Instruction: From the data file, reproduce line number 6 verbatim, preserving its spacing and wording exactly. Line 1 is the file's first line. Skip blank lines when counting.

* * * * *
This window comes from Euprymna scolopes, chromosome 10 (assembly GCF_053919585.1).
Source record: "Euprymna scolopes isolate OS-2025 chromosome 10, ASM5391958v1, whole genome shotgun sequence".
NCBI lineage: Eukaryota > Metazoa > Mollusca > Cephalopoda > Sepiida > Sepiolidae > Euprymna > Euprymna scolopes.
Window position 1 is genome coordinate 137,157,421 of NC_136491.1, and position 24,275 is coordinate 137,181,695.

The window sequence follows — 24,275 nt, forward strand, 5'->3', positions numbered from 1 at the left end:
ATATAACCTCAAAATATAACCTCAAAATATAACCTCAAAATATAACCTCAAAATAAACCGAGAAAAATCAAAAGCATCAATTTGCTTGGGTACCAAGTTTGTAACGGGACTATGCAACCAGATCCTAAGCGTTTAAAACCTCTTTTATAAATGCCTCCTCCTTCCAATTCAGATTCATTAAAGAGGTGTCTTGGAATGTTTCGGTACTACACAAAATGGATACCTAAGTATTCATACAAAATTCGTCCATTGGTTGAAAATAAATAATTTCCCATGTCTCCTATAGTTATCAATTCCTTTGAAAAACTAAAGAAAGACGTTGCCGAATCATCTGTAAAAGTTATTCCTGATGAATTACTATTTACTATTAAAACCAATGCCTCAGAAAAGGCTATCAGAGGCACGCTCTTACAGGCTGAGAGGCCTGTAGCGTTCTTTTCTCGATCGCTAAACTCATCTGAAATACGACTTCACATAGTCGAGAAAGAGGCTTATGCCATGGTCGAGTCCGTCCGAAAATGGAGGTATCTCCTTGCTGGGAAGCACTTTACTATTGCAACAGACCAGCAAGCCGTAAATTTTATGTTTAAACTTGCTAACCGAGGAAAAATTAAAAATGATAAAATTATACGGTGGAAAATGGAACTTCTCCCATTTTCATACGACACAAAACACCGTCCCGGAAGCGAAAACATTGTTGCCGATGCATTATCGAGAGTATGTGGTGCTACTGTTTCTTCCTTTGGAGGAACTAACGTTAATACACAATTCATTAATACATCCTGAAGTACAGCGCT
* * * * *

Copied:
ATATAACCTCAAAATATAACCTCAAAATATAACCTCAAAATATAACCTCAAAATAAACCGAGAAAAATCAAAAGCATCAATTTGCTTGGGTACCAAGTTTGTAACGGGACTATGCAACCAGATCCTAAGCGTTTAAAACCTCTTTTATAAATGCCTCCTCCTTCCAATTCAGATTCATTAAAGAGGTGTCTTGGAATGTTTCGGTACTACACAAAATGGATACCTAAGTATTCATACAAAATTCGTCCATTGGTTGAAAATAAATAATTTCCCATGTCTCCTATAGTTATCAATTCCTTTGAAAAACTAAAGAAAGACGTTGCCGAATCATCTGTAAAAGTTATTCCTGATGAATTACTATTTACTATTAAAACCAATGCCTCAGAAAAGGCTATCAGAGGCACGCTCTTACAGGCTGAGAGGCCTGTAGCGTTCTTTTCTCGATCGCTAAACTCATCTGAAATACGACTTCACATAGTCGAGAAAGAGGCTTATGCCATGGTCGAGTCCGTCCGAAAATGGAGGTATCTCCTTGCTGGGAAGCACTTTACTATTGCAACAGACCAGCAAGCCGTAAATTTTATGTTTAAACTTGCTAACCGAGGAAAAATTAAAAATGATAAAATTATACGGTGGAAAATGGAACTTCTCCCATTTTCATACGACACAAAACACCGTCCCGGAAGCGAAAACATTGTTGCCGATGCATTATCGAGAGTATGTGGTGCTACTGTTTCTTCCTTTGGAGGAACTAACGTTAATACACAATTCATTAATACATCCTGAAGTACAGCGCT